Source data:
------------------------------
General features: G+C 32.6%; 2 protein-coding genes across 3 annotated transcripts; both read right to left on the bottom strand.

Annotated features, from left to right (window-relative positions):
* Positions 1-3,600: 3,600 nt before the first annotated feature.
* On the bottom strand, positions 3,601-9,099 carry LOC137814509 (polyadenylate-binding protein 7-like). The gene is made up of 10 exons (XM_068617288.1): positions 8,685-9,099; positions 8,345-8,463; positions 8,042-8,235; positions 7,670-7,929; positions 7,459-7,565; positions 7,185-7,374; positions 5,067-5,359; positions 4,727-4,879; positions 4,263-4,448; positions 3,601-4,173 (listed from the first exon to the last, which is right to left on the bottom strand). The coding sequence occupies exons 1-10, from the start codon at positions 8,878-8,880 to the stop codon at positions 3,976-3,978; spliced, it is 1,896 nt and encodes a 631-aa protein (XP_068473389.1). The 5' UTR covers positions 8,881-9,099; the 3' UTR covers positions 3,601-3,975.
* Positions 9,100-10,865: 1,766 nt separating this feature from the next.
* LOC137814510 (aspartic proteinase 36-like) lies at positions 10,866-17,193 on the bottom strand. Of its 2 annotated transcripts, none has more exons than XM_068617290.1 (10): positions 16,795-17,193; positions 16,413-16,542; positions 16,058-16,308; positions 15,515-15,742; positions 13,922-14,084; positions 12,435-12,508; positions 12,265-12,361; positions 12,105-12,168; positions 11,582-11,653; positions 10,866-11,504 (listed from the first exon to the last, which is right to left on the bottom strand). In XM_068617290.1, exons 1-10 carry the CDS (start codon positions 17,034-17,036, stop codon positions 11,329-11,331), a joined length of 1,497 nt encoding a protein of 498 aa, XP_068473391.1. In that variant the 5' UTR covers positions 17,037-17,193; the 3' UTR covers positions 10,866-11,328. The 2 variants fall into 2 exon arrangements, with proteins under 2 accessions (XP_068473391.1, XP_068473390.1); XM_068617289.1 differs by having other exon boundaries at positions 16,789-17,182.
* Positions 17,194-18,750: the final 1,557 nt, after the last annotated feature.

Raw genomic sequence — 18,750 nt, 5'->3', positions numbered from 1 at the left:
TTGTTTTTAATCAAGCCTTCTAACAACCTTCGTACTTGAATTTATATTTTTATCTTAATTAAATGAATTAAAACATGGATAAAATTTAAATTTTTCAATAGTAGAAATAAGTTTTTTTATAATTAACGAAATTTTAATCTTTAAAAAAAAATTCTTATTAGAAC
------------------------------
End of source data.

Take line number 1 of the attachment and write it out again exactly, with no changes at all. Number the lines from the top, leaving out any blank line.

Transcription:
General features: G+C 32.6%; 2 protein-coding genes across 3 annotated transcripts; both read right to left on the bottom strand.